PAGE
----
Skip to comments.The Biblical Case for Limited Government and Low Taxes
Posted on 09/09/2012 3:09:14 PM PDT by SeekAndFind
Liberalism, generally, favors a bigger government and higher taxes to pay for it, while conservatives advocate moving in the opposite direction: limited government and low taxes.
Let's face it. The government since FDR's New Deal has gotten bigger. LBJ instituted the Great Society. (I want my Game Show Government, no matter the cost!) By now conservatives would say Uncle Sam is morbidly obese. But liberalism is still winning, and liberals claim the moral high ground.
But do they have the right to it?
Not if we follow what the Bible recommends.
I have to admit from the outset that I get nervous about applying the economic and political specifics of the Bible to the modern era. But maybe we can draw general principles from the ancient theocracy of the Old Testament, which eventually evolved (or devolved) into a royal theocracy.
Of course, we don't -- nor should we -- live in a theocracy. So let's proceed with caution as we look at the Bible.
The main principle here in this article is one that goes wrong: from simplicity to complexity. We need to reverse the process.
As for political power, Deuteronomy 17:16-20 reads:
"16 The king, moreover, must not acquire great numbers of horses for himself ... he must not accumulate large amounts of silver and gold. 18 When he takes the throne of his kingdom, he is to write for himself on a scroll a copy of this law ... and he is to read it all the days of his life so that he may learn to revere the LORD his God and follow carefully all the words of this law and these decrees 20 and not consider himself better than his brothers[.]"
(Excerpt) Read more at americanthinker.com ...
If 10% is good enough for God, it is good enough for the government.
When people turn from God they see life as a problem from which to be rescued (by government) rather than a joy and a challenge to be embraced.
It seems to me that the religious left, and their insistence that the application of coercive state power is necessary before people will do “the right thing”, betrays a distinct lack of faith in the power of God at work in the world.
10 Tithe Is Ok for God Hong Kong is almost right it is 12.5% Flat tax Individual and Corporate
The Romans kept the mobs of Rome at bay with their “bread and circuses” program. They had developed the very essense of major central government control by the time of the Caesars. Imperial Rome simply taxed the inhabitants of their farthest provinces, and took the surplus back to Rome, as “tribute”. Few of the benefits ever trickled back to the provinces from Rome, as the deal was, keep paying up, or we march a couple of Roman Legions through here and take it anyway. It was just less trouble to fork it over, in the hopes that some peace would prevail for a while.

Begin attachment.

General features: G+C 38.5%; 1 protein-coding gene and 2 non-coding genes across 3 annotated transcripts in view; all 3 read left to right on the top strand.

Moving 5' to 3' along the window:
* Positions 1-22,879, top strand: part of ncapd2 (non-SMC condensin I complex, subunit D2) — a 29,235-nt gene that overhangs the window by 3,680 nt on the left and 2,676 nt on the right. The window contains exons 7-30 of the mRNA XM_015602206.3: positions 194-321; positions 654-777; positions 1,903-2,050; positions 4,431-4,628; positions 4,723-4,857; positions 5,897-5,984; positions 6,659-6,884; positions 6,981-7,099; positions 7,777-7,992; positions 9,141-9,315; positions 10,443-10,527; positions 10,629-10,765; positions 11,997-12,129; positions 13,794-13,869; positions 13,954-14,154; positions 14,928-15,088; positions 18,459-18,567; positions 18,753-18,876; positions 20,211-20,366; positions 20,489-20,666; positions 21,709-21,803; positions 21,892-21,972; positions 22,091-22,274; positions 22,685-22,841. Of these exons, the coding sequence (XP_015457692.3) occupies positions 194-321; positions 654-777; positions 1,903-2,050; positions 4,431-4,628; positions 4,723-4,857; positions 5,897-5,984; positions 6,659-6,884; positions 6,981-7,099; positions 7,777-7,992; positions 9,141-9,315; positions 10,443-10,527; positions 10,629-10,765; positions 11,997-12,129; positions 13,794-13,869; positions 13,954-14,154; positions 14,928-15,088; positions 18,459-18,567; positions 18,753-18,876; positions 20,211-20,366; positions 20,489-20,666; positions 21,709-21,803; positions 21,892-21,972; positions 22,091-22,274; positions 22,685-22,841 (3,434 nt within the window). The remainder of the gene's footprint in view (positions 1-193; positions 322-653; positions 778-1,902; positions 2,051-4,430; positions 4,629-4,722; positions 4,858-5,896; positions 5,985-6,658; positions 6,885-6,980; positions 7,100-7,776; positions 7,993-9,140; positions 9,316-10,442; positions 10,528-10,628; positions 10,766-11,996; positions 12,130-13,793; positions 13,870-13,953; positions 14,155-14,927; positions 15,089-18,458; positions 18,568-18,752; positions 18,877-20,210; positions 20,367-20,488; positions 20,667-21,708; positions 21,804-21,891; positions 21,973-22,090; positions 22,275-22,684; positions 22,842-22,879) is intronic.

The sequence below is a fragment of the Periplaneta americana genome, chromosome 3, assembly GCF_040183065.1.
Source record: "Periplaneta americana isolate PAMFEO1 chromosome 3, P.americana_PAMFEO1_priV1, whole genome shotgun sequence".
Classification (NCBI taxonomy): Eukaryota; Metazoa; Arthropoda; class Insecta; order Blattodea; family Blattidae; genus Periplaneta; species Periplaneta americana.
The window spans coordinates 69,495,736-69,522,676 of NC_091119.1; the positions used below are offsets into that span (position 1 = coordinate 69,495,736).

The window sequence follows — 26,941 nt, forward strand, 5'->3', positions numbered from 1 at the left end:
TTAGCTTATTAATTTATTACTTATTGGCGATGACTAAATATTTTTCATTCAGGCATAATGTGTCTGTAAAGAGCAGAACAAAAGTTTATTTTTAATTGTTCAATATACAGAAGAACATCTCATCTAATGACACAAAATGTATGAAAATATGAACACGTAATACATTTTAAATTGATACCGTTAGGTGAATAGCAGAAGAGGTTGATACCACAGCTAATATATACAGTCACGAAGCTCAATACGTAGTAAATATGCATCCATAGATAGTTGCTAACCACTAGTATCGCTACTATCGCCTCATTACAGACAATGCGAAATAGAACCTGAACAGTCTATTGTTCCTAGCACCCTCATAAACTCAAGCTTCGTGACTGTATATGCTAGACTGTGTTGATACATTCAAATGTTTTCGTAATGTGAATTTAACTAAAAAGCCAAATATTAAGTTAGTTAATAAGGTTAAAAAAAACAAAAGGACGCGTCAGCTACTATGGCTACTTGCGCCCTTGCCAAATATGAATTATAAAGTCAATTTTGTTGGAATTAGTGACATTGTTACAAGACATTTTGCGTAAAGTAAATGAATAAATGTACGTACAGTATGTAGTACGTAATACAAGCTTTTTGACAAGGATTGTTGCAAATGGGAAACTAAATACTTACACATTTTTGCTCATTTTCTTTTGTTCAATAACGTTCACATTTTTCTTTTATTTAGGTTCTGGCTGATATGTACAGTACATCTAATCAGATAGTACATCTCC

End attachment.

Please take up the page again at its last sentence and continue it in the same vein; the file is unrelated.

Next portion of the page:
The Romans were not concerned with taking any set percentage, just as much as they could without drawing too many squawks from the locals. The locals also had to be a little concerned how loud their own squawks got to be, as too much would draw down the wrath of the Roman Legions even more surely than pleading poverty.
The concept of a “democracy” or a “representative republic” would have been as totally foreign to the Roman Caesars as the concepts of “initiative” and “corporate profits” are to the liberal elite today. Instead of distant provinces, the corporate entities have made themselves available close at hand, where instead of legions of soldiers, the tax specialists and regulators now descend upon these corporate entities, and pluck them as furiously as they are able until the squawking grows too loud, then either the complainers are told to shut up, or be driven out of the marketplace.
But corporations, unlike the far provinces which were subject to the limitation of being confined to a physical location, have the option of escaping BEYOND the reach of the grasping central government, and more than a few have taken the step of removing to a more favorable climate.
From Pope Leo XIII, who foresaw the problems we are facing
“To have in public matters no care for religion, and in the arrangement and administration of civil affairs to have no more regard for God than if He did not exist, is a rashness unknown to the very pagans; for in their heart and soul the notion of a divinity and the need of public religion were so firmly fixed that they would have thought it easier to have a city without foundation than a city without God. Human society, indeed for which by nature we are formed, has been constituted by God the Author of nature; and from Him, as from their principle and source, flow in all their strength and permanence the countless benefits with which society abounds. As we are each of us admonished by the very voice of nature to worship God in piety and holiness, as the Giver unto us of life and of all that is good therein, so also and for the same reason, nations and States are bound to worship Him; and therefore it is clear that those who would absolve society from all religious duty act not only unjustly but also with ignorance and folly. “As men are by the will of God born for civil union and society, and as the power to rule is so necessary a bond of society that, if it be taken away, society must at once be broken up, it follows that from Him who is the Author of society has come also the authority to rule; so that whosoever rules, he is the minister of God. Wherefore, as the end and nature of human society so requires, it is right to obey the just commands of lawful authority, as it is right to obey God who ruleth all things; and it is most untrue that the people have it in their power to cast aside their obedience whensoever they please.” [Leo XIII, Encyclical: Humanum genus, April 20, 1884
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